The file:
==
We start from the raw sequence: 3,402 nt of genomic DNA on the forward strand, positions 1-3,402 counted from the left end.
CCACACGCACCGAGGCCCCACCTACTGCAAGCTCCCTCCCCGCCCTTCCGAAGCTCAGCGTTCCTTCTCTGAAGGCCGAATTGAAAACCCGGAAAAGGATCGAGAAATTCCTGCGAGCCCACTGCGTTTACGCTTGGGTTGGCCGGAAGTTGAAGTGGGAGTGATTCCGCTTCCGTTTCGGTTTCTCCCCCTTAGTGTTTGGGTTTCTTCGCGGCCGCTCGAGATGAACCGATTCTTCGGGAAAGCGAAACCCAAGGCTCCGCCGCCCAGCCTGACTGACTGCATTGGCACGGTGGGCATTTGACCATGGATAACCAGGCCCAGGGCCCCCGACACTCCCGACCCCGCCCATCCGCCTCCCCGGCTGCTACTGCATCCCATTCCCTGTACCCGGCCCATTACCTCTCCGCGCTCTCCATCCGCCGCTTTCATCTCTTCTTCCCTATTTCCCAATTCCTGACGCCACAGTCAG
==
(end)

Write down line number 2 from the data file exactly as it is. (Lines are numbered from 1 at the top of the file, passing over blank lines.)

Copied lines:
CCACACGCACCGAGGCCCCACCTACTGCAAGCTCCCTCCCCGCCCTTCCGAAGCTCAGCGTTCCTTCTCTGAAGGCCGAATTGAAAACCCGGAAAAGGATCGAGAAATTCCTGCGAGCCCACTGCGTTTACGCTTGGGTTGGCCGGAAGTTGAAGTGGGAGTGATTCCGCTTCCGTTTCGGTTTCTCCCCCTTAGTGTTTGGGTTTCTTCGCGGCCGCTCGAGATGAACCGATTCTTCGGGAAAGCGAAACCCAAGGCTCCGCCGCCCAGCCTGACTGACTGCATTGGCACGGTGGGCATTTGACCATGGATAACCAGGCCCAGGGCCCCCGACACTCCCGACCCCGCCCATCCGCCTCCCCGGCTGCTACTGCATCCCATTCCCTGTACCCGGCCCATTACCTCTCCGCGCTCTCCATCCGCCGCTTTCATCTCTTCTTCCCTATTTCCCAATTCCTGACGCCACAGTCAG